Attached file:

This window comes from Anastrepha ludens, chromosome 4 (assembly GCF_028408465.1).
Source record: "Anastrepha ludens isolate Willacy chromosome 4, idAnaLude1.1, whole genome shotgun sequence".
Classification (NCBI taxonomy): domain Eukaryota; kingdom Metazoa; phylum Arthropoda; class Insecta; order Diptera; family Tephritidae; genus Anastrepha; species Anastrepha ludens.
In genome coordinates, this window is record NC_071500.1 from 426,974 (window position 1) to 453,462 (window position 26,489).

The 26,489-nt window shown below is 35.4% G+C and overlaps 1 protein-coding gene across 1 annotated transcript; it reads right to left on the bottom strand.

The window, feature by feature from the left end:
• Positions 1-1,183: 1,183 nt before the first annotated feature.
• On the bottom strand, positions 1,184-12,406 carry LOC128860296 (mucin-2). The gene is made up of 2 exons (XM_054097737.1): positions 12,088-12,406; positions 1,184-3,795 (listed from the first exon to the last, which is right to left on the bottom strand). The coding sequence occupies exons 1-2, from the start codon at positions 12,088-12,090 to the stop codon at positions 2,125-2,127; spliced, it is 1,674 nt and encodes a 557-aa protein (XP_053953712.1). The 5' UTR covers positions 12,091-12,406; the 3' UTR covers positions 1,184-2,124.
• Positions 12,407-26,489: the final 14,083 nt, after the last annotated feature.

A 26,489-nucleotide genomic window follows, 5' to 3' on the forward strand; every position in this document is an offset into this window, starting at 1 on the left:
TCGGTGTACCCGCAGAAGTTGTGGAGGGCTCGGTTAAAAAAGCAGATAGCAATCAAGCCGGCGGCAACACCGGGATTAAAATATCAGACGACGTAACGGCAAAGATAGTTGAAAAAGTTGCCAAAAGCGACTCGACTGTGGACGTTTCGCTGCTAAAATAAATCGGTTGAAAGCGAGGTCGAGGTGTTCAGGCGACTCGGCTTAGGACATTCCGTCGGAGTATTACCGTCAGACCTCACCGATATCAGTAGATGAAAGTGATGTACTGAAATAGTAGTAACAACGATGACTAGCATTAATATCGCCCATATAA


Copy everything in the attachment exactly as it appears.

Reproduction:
This window comes from Anastrepha ludens, chromosome 4 (assembly GCF_028408465.1).
Source record: "Anastrepha ludens isolate Willacy chromosome 4, idAnaLude1.1, whole genome shotgun sequence".
Classification (NCBI taxonomy): domain Eukaryota; kingdom Metazoa; phylum Arthropoda; class Insecta; order Diptera; family Tephritidae; genus Anastrepha; species Anastrepha ludens.
In genome coordinates, this window is record NC_071500.1 from 426,974 (window position 1) to 453,462 (window position 26,489).

The 26,489-nt window shown below is 35.4% G+C and overlaps 1 protein-coding gene across 1 annotated transcript; it reads right to left on the bottom strand.

The window, feature by feature from the left end:
• Positions 1-1,183: 1,183 nt before the first annotated feature.
• On the bottom strand, positions 1,184-12,406 carry LOC128860296 (mucin-2). The gene is made up of 2 exons (XM_054097737.1): positions 12,088-12,406; positions 1,184-3,795 (listed from the first exon to the last, which is right to left on the bottom strand). The coding sequence occupies exons 1-2, from the start codon at positions 12,088-12,090 to the stop codon at positions 2,125-2,127; spliced, it is 1,674 nt and encodes a 557-aa protein (XP_053953712.1). The 5' UTR covers positions 12,091-12,406; the 3' UTR covers positions 1,184-2,124.
• Positions 12,407-26,489: the final 14,083 nt, after the last annotated feature.

A 26,489-nucleotide genomic window follows, 5' to 3' on the forward strand; every position in this document is an offset into this window, starting at 1 on the left:
TCGGTGTACCCGCAGAAGTTGTGGAGGGCTCGGTTAAAAAAGCAGATAGCAATCAAGCCGGCGGCAACACCGGGATTAAAATATCAGACGACGTAACGGCAAAGATAGTTGAAAAAGTTGCCAAAAGCGACTCGACTGTGGACGTTTCGCTGCTAAAATAAATCGGTTGAAAGCGAGGTCGAGGTGTTCAGGCGACTCGGCTTAGGACATTCCGTCGGAGTATTACCGTCAGACCTCACCGATATCAGTAGATGAAAGTGATGTACTGAAATAGTAGTAACAACGATGACTAGCATTAATATCGCCCATATAA